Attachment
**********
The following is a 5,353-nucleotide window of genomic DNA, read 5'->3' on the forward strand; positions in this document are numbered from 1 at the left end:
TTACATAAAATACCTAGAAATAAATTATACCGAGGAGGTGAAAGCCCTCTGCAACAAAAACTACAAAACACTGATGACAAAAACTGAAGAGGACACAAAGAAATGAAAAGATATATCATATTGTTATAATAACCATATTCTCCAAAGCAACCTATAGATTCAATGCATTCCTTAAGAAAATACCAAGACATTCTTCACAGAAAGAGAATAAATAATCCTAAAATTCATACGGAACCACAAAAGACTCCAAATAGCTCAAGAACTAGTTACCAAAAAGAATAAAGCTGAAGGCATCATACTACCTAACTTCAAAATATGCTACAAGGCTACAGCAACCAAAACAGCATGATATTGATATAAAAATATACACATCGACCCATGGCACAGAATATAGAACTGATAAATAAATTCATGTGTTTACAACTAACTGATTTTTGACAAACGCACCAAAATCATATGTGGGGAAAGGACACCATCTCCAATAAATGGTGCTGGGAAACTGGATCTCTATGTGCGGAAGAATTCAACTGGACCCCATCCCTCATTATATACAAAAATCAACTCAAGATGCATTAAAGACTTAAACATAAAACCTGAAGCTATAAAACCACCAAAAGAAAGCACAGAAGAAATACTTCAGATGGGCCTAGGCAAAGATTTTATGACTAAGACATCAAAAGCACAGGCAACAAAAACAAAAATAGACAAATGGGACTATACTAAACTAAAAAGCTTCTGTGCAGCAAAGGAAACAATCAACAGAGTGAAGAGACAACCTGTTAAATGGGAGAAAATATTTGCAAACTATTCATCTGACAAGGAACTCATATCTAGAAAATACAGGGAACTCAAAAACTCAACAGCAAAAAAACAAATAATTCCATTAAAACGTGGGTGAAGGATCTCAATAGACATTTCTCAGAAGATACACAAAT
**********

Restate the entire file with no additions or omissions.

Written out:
The following is a 5,353-nucleotide window of genomic DNA, read 5'->3' on the forward strand; positions in this document are numbered from 1 at the left end:
TTACATAAAATACCTAGAAATAAATTATACCGAGGAGGTGAAAGCCCTCTGCAACAAAAACTACAAAACACTGATGACAAAAACTGAAGAGGACACAAAGAAATGAAAAGATATATCATATTGTTATAATAACCATATTCTCCAAAGCAACCTATAGATTCAATGCATTCCTTAAGAAAATACCAAGACATTCTTCACAGAAAGAGAATAAATAATCCTAAAATTCATACGGAACCACAAAAGACTCCAAATAGCTCAAGAACTAGTTACCAAAAAGAATAAAGCTGAAGGCATCATACTACCTAACTTCAAAATATGCTACAAGGCTACAGCAACCAAAACAGCATGATATTGATATAAAAATATACACATCGACCCATGGCACAGAATATAGAACTGATAAATAAATTCATGTGTTTACAACTAACTGATTTTTGACAAACGCACCAAAATCATATGTGGGGAAAGGACACCATCTCCAATAAATGGTGCTGGGAAACTGGATCTCTATGTGCGGAAGAATTCAACTGGACCCCATCCCTCATTATATACAAAAATCAACTCAAGATGCATTAAAGACTTAAACATAAAACCTGAAGCTATAAAACCACCAAAAGAAAGCACAGAAGAAATACTTCAGATGGGCCTAGGCAAAGATTTTATGACTAAGACATCAAAAGCACAGGCAACAAAAACAAAAATAGACAAATGGGACTATACTAAACTAAAAAGCTTCTGTGCAGCAAAGGAAACAATCAACAGAGTGAAGAGACAACCTGTTAAATGGGAGAAAATATTTGCAAACTATTCATCTGACAAGGAACTCATATCTAGAAAATACAGGGAACTCAAAAACTCAACAGCAAAAAAACAAATAATTCCATTAAAACGTGGGTGAAGGATCTCAATAGACATTTCTCAGAAGATACACAAAT